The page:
ALBANY, N.Y.— A federal appeals court in New York has ruled that drug manufacturer Actavis PLC's attempted switch of patented Alzheimer's medication violates U.S. antitrust law. He alleged that antitrust and state law violations by Actavis pushed patients to its new patented drug Namenda XR to avoid losses from cheaper generics. The court says the "hard switch"...» Read More
Earnings season is coming but it doesn't look good, Cramer says. Here's how to play the next five weeks of reports.
U.S. researchers said on Friday they plan to expand the size of a major study to determine the heart benefits of the controversial cholesterol fighter Vytorin, which they said would delay results until 2012.
I don't know how I missed this one, but the Wall Street Journal's Health Blog didn't forget that this week that Pfizer and, perhaps, some men and women are celebrating the tenth birthday of Viagra. So, happy birthday little blue pill.
When I heard a soundbite with Sen. Hillary Clinton on CNBC's "Kudlow & Company" last night, it reminded me to check and see if the Center for Responsive Politics had updated its monthly campaign contribution data.
The American College Of Cardiology kicks off its annual meeting in Chicago on Saturday. What’s the trade ahead of this major meeting of heart doctors?
The Columbia Journalism Review, the pre-eminent publication and authority on what we in the business refer to as "The Big J"--as in Journalism--is calling out CBS' "60 Minutes" in an article just posted on the web with the somewhat explosive headline, "60 Minutes Blows Biovail Story."
Ahead of the world's biggest gathering of cardiologists in Chicago this weekend, there's a flurry of news about stents--the expensive little wire mesh tubes that prop open clogged arteries. First, the Food and Drug Administration has posted new proposed guidelines for pre-and post-market testing of the controversial devices.
This morning, Bear Stearns biotech analyst Mark Schoenebaum and a couple of members of his research team hosted a conference call with a 50-page PowerPoint about Amgen. The purpose was to drill down into the looming court decision over whether Roche will be able to launch a competing anemia drug in the U.S. for kidney dialysis patients.
Big pharma CEOs might wanna watch their backs because there could be a burgeoning power struggle in the C-suite. Ernst & Young, which has a long history of doing comprehensive reports on the pharmaceutical and biotech industries, is out with a new one today declaring that it's big pharma Chief Financial Officers who have all the mojo these days.
If you haven't seen it yet, check out the new homepage of the Food and Drug Administration web site www.fda.gov. The agency unveiled it the other day. The interior of the web site still looks pretty much the same.
As proxy statements pop up on www.sec.gov, investors can get a peek at who's making what. When you go to the web site, click on "Search for company filings," then click on "Companies and other filers," enter the ticker symbol, click on "Find companies" and then open up the "14A" or proxy statement.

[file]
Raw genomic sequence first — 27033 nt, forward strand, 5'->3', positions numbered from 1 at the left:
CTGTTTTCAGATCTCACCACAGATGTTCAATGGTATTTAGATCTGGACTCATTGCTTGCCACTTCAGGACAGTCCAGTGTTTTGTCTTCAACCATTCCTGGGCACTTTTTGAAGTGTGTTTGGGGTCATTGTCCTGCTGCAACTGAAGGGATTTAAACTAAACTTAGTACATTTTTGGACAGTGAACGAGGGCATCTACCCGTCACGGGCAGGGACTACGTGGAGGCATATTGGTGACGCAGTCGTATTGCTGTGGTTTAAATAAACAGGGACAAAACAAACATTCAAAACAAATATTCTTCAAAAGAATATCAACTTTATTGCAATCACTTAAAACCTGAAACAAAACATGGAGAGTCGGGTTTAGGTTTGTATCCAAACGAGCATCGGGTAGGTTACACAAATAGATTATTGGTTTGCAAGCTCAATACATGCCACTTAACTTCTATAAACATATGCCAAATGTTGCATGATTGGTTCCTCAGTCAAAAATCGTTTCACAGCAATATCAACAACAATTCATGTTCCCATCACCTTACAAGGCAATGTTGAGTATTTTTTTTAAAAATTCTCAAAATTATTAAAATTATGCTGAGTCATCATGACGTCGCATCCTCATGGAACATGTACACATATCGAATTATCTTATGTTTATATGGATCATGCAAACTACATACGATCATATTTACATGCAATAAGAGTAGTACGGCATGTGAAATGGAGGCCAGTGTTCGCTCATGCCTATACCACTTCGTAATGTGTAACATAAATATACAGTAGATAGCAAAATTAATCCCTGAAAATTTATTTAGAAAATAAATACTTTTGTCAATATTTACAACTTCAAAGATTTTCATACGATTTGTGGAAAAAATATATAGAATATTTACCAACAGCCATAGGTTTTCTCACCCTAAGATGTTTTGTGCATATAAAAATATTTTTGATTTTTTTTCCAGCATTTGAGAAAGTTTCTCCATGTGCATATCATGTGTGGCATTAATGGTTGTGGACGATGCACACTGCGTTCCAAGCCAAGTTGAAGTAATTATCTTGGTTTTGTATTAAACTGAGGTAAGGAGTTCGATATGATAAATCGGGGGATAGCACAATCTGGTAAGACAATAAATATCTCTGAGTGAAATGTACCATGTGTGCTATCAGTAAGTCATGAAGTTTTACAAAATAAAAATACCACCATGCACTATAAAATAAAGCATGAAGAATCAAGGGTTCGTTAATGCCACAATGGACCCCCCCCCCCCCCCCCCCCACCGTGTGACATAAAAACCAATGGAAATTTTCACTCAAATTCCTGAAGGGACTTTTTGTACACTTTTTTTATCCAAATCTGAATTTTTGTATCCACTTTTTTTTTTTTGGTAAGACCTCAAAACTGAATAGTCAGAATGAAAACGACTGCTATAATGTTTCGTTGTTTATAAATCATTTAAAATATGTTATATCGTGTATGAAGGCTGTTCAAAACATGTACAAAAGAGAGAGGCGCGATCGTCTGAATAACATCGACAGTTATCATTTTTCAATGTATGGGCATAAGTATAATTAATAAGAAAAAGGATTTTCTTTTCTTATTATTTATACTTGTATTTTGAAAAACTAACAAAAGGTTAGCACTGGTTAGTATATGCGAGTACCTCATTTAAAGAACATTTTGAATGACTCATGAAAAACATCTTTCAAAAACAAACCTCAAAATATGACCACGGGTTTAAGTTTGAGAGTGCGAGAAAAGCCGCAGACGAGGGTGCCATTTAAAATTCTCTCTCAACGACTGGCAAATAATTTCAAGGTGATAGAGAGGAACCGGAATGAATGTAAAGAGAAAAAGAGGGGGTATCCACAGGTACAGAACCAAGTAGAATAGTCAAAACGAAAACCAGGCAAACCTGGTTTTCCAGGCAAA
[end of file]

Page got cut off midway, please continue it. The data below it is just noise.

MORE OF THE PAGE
Shares of Canada's biggest biotech initially hit a new intra-day low this morning of 10 bucks a share this morning, but rallied into the close as investors seem to like the fact that the company may have extricated itself from allegations of financial fraud.
Investors now think that a biotech company with less than one-third the revenue of Amgen is worth more than the former sector king. Elizabeth Trotta at TheStreet.com took note of this late last week but I thought it was worth pointing out.
These days there's been a lot of media attention paid to the Merck and Schering-Plough partnership on the cholesterol-fighting drugs Zetia and Vytorin. But there's another less-known and little-talked-about respiratory MRK/SGP joint venture.
The American College of Cardiology held a telephone press briefing this afternoon to help get reporters up to speed on potential headline-grabbing studies that researchers will present at the annual ACC meeting in Chicago at the end of this month.
Merck this morning announced that it has filed for Food and Drug Administration approval of its blockbuster cervical cancer vaccine, Gardasil, for women 27-45 years old. Right now it's approved for females 9-26.
Cramer makes the call on viewers' favorite stocks.
Shares of Amgen closed just above 43 bucks yesterday. That's more than a five-year low. And they're falling even lower in early trading this morning. Today the company is making its first investor presentation since last week's FDA advisory committee vote to restrict usage of Amgen's anemia drugs on cancer patients.
This St. Patrick's Day morning several analysts are out with their official takes on Genentech's investor meeting last Friday and of the half dozen or so I've seen so far, I'd say the reaction is definitely mixed. I also wanted to throw in a few more notable quotables from CEO Art Levinson at the Friday presentation.
This could be the sector to own by next fall's presidential election.